CBO at QueryPie
December 06, 2021
Blockchain began as the foundation of crypto currencies, functioning as a virtual ledger capable of recording and verifying a large volume of digital transactions. Of course, the applications of a technology that is transparent, verifiable, decentralized, and resistant to fraud are practically limitless.
When it comes to data governance, Blockchain is critical. Blockchain technology frequently facilitates and supplements data governance rules. Some of the fundamental pillars of Blockchain include:
Data Storage – Blockchains are ledgers where all data is stored in its current form.
Decentralized Data – In most data storage models, a centralized authority controls and grants access to the data. There is no central authority in the case of Blockchain. Instead, the data is divided into ledgers, each owning a portion. The combined Blockchain network contains all of the data, removing the need for a centralized authority.
Blockchain in the Data Governance Sphere
In many ways, data governance and Blockchain complement each other. Data governance is exemplified by the General Data Protection Regulation (GDPR). Its primary goal is to comply with data protection regulations.
The use of Blockchain eliminates a centralized authority to manage data. It offers numerous features to improve security, such as transparency and consistency, making it the most preferred option for data management. It has the potential to accelerate data governance in a variety of situations, including:
Permanent Record – While this can be an advantage and a disadvantage, the Blockchain network is immutable for keeping records. No data can be deleted or modified by a single authority, ensuring the data’s long-term viability.
Democratic Setup – Unlike traditional methods of handling data, where a single authority holds power, Blockchain allows for a democratic setup where everyone who follows the “proof-of-stake” protocol and solves the computing equation has an equal right to the data.
Compliance – Because of the utmost importance placed on transparency and privacy, Blockchain technology is compliant with the major regulations worldwide, ensuring that businesses do not have to worry about running afoul of the law.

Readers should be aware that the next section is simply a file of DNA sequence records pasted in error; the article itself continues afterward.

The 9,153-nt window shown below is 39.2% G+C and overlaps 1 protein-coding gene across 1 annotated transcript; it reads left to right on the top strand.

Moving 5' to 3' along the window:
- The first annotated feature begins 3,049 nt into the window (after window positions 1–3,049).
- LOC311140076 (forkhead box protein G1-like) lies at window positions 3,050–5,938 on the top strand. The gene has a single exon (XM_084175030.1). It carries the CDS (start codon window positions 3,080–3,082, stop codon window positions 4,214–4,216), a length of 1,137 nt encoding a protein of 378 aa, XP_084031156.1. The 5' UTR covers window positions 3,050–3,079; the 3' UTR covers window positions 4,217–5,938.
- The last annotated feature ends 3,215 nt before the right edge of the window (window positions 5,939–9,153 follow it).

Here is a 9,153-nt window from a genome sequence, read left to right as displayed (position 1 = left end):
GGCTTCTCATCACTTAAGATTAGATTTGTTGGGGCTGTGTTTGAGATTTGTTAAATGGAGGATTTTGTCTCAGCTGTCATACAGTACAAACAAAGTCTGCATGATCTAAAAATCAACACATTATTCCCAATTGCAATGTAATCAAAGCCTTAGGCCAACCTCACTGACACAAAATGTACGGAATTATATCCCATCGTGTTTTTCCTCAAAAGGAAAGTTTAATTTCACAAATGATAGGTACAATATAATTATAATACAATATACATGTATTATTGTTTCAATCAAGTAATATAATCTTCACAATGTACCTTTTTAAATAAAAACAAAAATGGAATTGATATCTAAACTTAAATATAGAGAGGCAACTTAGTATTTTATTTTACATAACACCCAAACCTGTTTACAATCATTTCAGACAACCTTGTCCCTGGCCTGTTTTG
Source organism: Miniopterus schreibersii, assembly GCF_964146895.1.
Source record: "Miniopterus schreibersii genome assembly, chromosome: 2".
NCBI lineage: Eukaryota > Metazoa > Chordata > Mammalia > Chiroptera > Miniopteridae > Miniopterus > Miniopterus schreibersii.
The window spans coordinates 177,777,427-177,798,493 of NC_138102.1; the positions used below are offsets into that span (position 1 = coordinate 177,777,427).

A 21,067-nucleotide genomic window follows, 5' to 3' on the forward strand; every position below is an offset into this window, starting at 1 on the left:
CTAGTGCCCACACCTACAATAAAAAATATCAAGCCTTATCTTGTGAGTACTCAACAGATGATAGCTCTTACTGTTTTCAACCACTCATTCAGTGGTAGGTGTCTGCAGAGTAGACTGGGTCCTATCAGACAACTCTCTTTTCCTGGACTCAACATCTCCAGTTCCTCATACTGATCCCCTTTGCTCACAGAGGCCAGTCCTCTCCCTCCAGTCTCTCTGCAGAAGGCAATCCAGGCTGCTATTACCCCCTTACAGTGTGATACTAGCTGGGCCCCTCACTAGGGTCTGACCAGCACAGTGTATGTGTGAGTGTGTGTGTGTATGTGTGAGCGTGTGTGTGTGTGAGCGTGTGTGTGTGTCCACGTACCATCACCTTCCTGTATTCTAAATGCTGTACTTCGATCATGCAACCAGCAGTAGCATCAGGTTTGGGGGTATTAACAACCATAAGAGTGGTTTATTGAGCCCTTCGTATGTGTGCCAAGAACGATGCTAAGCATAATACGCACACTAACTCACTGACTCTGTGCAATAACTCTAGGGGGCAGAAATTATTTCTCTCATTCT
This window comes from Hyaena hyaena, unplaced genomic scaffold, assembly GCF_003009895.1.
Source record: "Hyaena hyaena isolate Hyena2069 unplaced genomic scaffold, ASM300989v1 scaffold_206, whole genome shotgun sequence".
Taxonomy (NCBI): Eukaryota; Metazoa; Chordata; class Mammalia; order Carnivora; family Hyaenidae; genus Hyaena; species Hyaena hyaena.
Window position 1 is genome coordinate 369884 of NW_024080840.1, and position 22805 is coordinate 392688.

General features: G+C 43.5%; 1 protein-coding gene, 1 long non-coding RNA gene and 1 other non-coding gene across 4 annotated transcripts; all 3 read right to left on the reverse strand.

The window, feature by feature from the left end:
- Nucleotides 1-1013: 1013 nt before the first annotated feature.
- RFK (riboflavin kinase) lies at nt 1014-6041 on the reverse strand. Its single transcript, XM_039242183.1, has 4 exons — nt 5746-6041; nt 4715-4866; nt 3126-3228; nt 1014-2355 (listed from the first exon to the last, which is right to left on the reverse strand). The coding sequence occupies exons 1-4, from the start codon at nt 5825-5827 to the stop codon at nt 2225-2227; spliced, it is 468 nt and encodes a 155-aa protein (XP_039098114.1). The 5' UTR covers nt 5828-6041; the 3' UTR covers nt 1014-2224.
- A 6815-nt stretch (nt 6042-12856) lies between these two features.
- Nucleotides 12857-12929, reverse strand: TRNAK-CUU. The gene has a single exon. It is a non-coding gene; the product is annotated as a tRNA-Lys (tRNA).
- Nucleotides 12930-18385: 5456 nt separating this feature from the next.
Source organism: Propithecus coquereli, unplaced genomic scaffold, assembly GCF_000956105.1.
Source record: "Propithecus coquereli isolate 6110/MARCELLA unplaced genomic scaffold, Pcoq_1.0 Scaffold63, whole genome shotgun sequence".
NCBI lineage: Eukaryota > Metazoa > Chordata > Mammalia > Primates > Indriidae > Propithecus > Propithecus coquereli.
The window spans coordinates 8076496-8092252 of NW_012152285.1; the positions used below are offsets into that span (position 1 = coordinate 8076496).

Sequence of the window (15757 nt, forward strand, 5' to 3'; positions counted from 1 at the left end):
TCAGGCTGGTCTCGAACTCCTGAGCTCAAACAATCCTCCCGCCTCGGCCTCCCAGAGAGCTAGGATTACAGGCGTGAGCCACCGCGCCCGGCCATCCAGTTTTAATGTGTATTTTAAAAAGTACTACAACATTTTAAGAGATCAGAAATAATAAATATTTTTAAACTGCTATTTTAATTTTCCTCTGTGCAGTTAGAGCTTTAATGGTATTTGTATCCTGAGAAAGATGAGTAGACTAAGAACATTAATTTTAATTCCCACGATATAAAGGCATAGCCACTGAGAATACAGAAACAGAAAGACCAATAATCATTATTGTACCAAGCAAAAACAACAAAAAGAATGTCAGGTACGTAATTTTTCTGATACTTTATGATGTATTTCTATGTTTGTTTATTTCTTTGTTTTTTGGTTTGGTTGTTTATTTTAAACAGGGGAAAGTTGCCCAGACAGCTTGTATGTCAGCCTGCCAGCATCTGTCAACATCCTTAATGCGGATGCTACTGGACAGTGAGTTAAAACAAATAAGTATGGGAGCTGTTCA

Traceability – The data stored under the Blockchain network is easily traceable, with every record lodged in the ledger. Traceability makes it a remarkably convenient and reliable method of data storage, reducing the chances of any potential misuse.
Consistency – The information is stored using computer equations, ensuring greater consistency and a governance network’s key element.
Smart Contracts – Perhaps the most discussed aspect in recent times in the Blockchain world is Smart Contracts. These are predefined statements, such as “If/What If,” encoded in the Blockchain network and processed by the computer. The Blockchain network’s participants all agree on these predetermined statements, resulting in increased speed and efficiency. Furthermore, it strengthens the already robust Blockchain network by making smart contract encryption more difficult, thereby protecting sensitive data within the network.
However, despite Blockchain’s numerous advantages, there are a few drawbacks. To reap the full benefits of Blockchain, it is critical to be aware of its flaws before making the switch. Some of Blockchain’s shortcomings in data governance are as follows: –
Storage Costs – Blockchains store everything. The various benefits provided by Blockchain, ranging from transparency to security, are only possible because data is stored. In the case of Blockchain, every single transaction is recorded, which becomes problematic with large amounts of data. It is costly to maintain dedicated servers, which raises operational costs.
Permanent Record – There is often sensitive data that needs to be protected or deleted after its use. Even though Blockchain technology is pretty good at protecting data, it has trouble deleting it. The data is recorded in ledgers, so it is permanent. However, many new platforms offer a “tombstone” method wherein the data stored is removed from the central database, offering a viable solution to companies.
Latency Issues – A Blockchain network’s biggest drawback probably would be the latency issues. Since the operation behind many Blockchain works through the proof of work method, it runs into network issues and higher latency, slowing down the network.
Even though the Blockchain network has many applications, there is a complex relationship between Blockchain and Data Governance. Blockchain practices help to improve the fundamental principles of data governance. Coinbase is already utilizing Blockchain in conjunction with data governance, offering cryptocurrency exchange and insurance against employee theft and hacking. With improvements in speed, efficiency, transparency, and consistency, many organizations are switching to Blockchains to store and manage their data, and for good reason.